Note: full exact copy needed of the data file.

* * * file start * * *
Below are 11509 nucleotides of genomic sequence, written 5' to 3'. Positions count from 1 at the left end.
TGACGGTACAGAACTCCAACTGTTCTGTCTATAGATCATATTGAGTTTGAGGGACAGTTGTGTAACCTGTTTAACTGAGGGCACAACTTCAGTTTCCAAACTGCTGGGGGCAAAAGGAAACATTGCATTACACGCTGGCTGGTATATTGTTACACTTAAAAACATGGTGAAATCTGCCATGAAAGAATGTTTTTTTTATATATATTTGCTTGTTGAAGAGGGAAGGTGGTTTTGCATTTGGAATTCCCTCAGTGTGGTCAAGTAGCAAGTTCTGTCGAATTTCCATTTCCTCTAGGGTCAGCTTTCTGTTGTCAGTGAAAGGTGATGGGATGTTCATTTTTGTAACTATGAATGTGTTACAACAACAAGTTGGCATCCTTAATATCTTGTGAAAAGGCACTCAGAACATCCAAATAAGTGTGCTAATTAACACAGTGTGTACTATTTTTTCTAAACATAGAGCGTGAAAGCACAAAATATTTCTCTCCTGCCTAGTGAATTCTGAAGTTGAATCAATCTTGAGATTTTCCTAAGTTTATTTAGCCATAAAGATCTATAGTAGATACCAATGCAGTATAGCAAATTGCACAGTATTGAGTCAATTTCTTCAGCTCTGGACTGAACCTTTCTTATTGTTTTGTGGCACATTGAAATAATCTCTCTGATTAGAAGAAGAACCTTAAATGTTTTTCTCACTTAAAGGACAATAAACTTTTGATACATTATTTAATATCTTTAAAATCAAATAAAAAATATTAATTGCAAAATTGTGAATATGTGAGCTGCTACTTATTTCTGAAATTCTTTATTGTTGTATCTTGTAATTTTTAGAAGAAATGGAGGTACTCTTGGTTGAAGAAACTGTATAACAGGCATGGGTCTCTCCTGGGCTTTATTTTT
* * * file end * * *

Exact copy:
Below are 11509 nucleotides of genomic sequence, written 5' to 3'. Positions count from 1 at the left end.
TGACGGTACAGAACTCCAACTGTTCTGTCTATAGATCATATTGAGTTTGAGGGACAGTTGTGTAACCTGTTTAACTGAGGGCACAACTTCAGTTTCCAAACTGCTGGGGGCAAAAGGAAACATTGCATTACACGCTGGCTGGTATATTGTTACACTTAAAAACATGGTGAAATCTGCCATGAAAGAATGTTTTTTTTATATATATTTGCTTGTTGAAGAGGGAAGGTGGTTTTGCATTTGGAATTCCCTCAGTGTGGTCAAGTAGCAAGTTCTGTCGAATTTCCATTTCCTCTAGGGTCAGCTTTCTGTTGTCAGTGAAAGGTGATGGGATGTTCATTTTTGTAACTATGAATGTGTTACAACAACAAGTTGGCATCCTTAATATCTTGTGAAAAGGCACTCAGAACATCCAAATAAGTGTGCTAATTAACACAGTGTGTACTATTTTTTCTAAACATAGAGCGTGAAAGCACAAAATATTTCTCTCCTGCCTAGTGAATTCTGAAGTTGAATCAATCTTGAGATTTTCCTAAGTTTATTTAGCCATAAAGATCTATAGTAGATACCAATGCAGTATAGCAAATTGCACAGTATTGAGTCAATTTCTTCAGCTCTGGACTGAACCTTTCTTATTGTTTTGTGGCACATTGAAATAATCTCTCTGATTAGAAGAAGAACCTTAAATGTTTTTCTCACTTAAAGGACAATAAACTTTTGATACATTATTTAATATCTTTAAAATCAAATAAAAAATATTAATTGCAAAATTGTGAATATGTGAGCTGCTACTTATTTCTGAAATTCTTTATTGTTGTATCTTGTAATTTTTAGAAGAAATGGAGGTACTCTTGGTTGAAGAAACTGTATAACAGGCATGGGTCTCTCCTGGGCTTTATTTTT